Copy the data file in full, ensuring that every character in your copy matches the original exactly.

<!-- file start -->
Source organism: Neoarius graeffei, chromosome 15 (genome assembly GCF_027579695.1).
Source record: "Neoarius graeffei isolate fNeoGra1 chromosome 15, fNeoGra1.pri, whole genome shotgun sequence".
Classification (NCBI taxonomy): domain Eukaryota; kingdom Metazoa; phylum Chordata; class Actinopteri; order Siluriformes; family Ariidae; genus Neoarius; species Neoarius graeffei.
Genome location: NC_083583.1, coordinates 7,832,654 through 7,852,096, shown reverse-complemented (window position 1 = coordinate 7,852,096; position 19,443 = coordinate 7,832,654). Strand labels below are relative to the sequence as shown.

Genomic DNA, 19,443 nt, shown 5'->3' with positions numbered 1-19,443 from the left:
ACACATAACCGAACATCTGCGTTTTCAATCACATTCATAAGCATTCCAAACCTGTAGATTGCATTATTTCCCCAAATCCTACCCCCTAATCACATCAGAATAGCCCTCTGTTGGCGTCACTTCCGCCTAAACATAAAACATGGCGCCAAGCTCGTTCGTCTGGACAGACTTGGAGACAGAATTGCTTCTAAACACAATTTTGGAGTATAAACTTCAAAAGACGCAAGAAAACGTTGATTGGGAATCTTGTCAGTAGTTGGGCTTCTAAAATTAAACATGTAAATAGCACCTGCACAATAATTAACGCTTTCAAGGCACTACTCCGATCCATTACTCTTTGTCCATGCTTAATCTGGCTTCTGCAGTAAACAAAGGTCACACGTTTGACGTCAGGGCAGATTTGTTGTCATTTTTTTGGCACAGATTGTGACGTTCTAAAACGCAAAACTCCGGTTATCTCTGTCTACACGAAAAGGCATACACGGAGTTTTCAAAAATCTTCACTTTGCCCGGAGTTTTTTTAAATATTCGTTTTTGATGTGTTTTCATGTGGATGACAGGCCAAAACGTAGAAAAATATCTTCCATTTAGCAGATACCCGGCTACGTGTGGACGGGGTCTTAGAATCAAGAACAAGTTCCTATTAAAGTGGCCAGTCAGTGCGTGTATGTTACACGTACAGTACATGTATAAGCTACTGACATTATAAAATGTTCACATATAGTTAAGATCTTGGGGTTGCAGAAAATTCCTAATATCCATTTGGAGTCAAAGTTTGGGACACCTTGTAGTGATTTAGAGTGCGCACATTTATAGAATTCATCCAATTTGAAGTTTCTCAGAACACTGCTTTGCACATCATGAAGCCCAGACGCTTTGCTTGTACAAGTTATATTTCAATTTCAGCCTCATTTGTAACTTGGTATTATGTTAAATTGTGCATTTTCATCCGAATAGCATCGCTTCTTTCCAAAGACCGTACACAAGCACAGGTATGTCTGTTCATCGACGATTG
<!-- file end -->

Source organism: Neoarius graeffei, chromosome 15 (genome assembly GCF_027579695.1).
Source record: "Neoarius graeffei isolate fNeoGra1 chromosome 15, fNeoGra1.pri, whole genome shotgun sequence".
Classification (NCBI taxonomy): domain Eukaryota; kingdom Metazoa; phylum Chordata; class Actinopteri; order Siluriformes; family Ariidae; genus Neoarius; species Neoarius graeffei.
Genome location: NC_083583.1, coordinates 7,832,654 through 7,852,096, shown reverse-complemented (window position 1 = coordinate 7,852,096; position 19,443 = coordinate 7,832,654). Strand labels below are relative to the sequence as shown.

Genomic DNA, 19,443 nt, shown 5'->3' with positions numbered 1-19,443 from the left:
ACACATAACCGAACATCTGCGTTTTCAATCACATTCATAAGCATTCCAAACCTGTAGATTGCATTATTTCCCCAAATCCTACCCCCTAATCACATCAGAATAGCCCTCTGTTGGCGTCACTTCCGCCTAAACATAAAACATGGCGCCAAGCTCGTTCGTCTGGACAGACTTGGAGACAGAATTGCTTCTAAACACAATTTTGGAGTATAAACTTCAAAAGACGCAAGAAAACGTTGATTGGGAATCTTGTCAGTAGTTGGGCTTCTAAAATTAAACATGTAAATAGCACCTGCACAATAATTAACGCTTTCAAGGCACTACTCCGATCCATTACTCTTTGTCCATGCTTAATCTGGCTTCTGCAGTAAACAAAGGTCACACGTTTGACGTCAGGGCAGATTTGTTGTCATTTTTTTGGCACAGATTGTGACGTTCTAAAACGCAAAACTCCGGTTATCTCTGTCTACACGAAAAGGCATACACGGAGTTTTCAAAAATCTTCACTTTGCCCGGAGTTTTTTTAAATATTCGTTTTTGATGTGTTTTCATGTGGATGACAGGCCAAAACGTAGAAAAATATCTTCCATTTAGCAGATACCCGGCTACGTGTGGACGGGGTCTTAGAATCAAGAACAAGTTCCTATTAAAGTGGCCAGTCAGTGCGTGTATGTTACACGTACAGTACATGTATAAGCTACTGACATTATAAAATGTTCACATATAGTTAAGATCTTGGGGTTGCAGAAAATTCCTAATATCCATTTGGAGTCAAAGTTTGGGACACCTTGTAGTGATTTAGAGTGCGCACATTTATAGAATTCATCCAATTTGAAGTTTCTCAGAACACTGCTTTGCACATCATGAAGCCCAGACGCTTTGCTTGTACAAGTTATATTTCAATTTCAGCCTCATTTGTAACTTGGTATTATGTTAAATTGTGCATTTTCATCCGAATAGCATCGCTTCTTTCCAAAGACCGTACACAAGCACAGGTATGTCTGTTCATCGACGATTG